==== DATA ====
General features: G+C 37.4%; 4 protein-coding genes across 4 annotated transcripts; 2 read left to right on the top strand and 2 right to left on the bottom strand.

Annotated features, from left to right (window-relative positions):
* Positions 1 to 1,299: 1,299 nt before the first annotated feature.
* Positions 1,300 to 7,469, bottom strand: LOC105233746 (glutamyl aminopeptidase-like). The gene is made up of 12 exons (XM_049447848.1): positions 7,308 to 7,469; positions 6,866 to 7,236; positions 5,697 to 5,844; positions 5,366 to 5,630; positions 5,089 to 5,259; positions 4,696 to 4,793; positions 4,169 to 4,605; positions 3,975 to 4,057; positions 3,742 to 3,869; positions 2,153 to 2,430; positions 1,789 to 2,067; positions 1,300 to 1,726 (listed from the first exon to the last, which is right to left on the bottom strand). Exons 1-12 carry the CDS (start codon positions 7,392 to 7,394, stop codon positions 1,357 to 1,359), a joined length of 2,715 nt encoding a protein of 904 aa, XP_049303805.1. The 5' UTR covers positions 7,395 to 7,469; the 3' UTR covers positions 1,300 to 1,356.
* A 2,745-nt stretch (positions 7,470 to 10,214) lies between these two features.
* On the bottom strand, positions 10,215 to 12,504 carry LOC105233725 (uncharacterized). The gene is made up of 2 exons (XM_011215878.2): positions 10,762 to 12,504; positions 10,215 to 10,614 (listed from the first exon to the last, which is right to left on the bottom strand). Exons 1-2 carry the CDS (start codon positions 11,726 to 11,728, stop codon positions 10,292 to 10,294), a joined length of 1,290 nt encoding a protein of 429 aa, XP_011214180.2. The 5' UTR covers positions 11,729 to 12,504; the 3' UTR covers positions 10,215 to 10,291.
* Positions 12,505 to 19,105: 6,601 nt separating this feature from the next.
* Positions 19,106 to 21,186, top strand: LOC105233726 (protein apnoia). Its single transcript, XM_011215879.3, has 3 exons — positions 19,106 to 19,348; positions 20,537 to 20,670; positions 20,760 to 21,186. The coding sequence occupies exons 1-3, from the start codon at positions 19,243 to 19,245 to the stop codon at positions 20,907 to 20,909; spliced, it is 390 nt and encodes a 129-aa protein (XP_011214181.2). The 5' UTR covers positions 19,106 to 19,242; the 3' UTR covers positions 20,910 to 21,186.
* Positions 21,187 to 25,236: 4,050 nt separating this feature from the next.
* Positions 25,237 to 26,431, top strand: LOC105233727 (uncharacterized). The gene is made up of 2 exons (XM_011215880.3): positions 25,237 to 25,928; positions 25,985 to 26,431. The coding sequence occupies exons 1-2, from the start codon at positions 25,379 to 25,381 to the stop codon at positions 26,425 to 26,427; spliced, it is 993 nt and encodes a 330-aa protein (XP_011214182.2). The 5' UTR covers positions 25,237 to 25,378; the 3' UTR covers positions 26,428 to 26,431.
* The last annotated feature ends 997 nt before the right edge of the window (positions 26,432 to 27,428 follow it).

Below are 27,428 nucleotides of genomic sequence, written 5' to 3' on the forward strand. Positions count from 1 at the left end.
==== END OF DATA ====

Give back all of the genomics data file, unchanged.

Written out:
General features: G+C 37.4%; 4 protein-coding genes across 4 annotated transcripts; 2 read left to right on the top strand and 2 right to left on the bottom strand.

Annotated features, from left to right (window-relative positions):
* Positions 1 to 1,299: 1,299 nt before the first annotated feature.
* Positions 1,300 to 7,469, bottom strand: LOC105233746 (glutamyl aminopeptidase-like). The gene is made up of 12 exons (XM_049447848.1): positions 7,308 to 7,469; positions 6,866 to 7,236; positions 5,697 to 5,844; positions 5,366 to 5,630; positions 5,089 to 5,259; positions 4,696 to 4,793; positions 4,169 to 4,605; positions 3,975 to 4,057; positions 3,742 to 3,869; positions 2,153 to 2,430; positions 1,789 to 2,067; positions 1,300 to 1,726 (listed from the first exon to the last, which is right to left on the bottom strand). Exons 1-12 carry the CDS (start codon positions 7,392 to 7,394, stop codon positions 1,357 to 1,359), a joined length of 2,715 nt encoding a protein of 904 aa, XP_049303805.1. The 5' UTR covers positions 7,395 to 7,469; the 3' UTR covers positions 1,300 to 1,356.
* A 2,745-nt stretch (positions 7,470 to 10,214) lies between these two features.
* On the bottom strand, positions 10,215 to 12,504 carry LOC105233725 (uncharacterized). The gene is made up of 2 exons (XM_011215878.2): positions 10,762 to 12,504; positions 10,215 to 10,614 (listed from the first exon to the last, which is right to left on the bottom strand). Exons 1-2 carry the CDS (start codon positions 11,726 to 11,728, stop codon positions 10,292 to 10,294), a joined length of 1,290 nt encoding a protein of 429 aa, XP_011214180.2. The 5' UTR covers positions 11,729 to 12,504; the 3' UTR covers positions 10,215 to 10,291.
* Positions 12,505 to 19,105: 6,601 nt separating this feature from the next.
* Positions 19,106 to 21,186, top strand: LOC105233726 (protein apnoia). Its single transcript, XM_011215879.3, has 3 exons — positions 19,106 to 19,348; positions 20,537 to 20,670; positions 20,760 to 21,186. The coding sequence occupies exons 1-3, from the start codon at positions 19,243 to 19,245 to the stop codon at positions 20,907 to 20,909; spliced, it is 390 nt and encodes a 129-aa protein (XP_011214181.2). The 5' UTR covers positions 19,106 to 19,242; the 3' UTR covers positions 20,910 to 21,186.
* Positions 21,187 to 25,236: 4,050 nt separating this feature from the next.
* Positions 25,237 to 26,431, top strand: LOC105233727 (uncharacterized). The gene is made up of 2 exons (XM_011215880.3): positions 25,237 to 25,928; positions 25,985 to 26,431. The coding sequence occupies exons 1-2, from the start codon at positions 25,379 to 25,381 to the stop codon at positions 26,425 to 26,427; spliced, it is 993 nt and encodes a 330-aa protein (XP_011214182.2). The 5' UTR covers positions 25,237 to 25,378; the 3' UTR covers positions 26,428 to 26,431.
* The last annotated feature ends 997 nt before the right edge of the window (positions 26,432 to 27,428 follow it).

Below are 27,428 nucleotides of genomic sequence, written 5' to 3' on the forward strand. Positions count from 1 at the left end.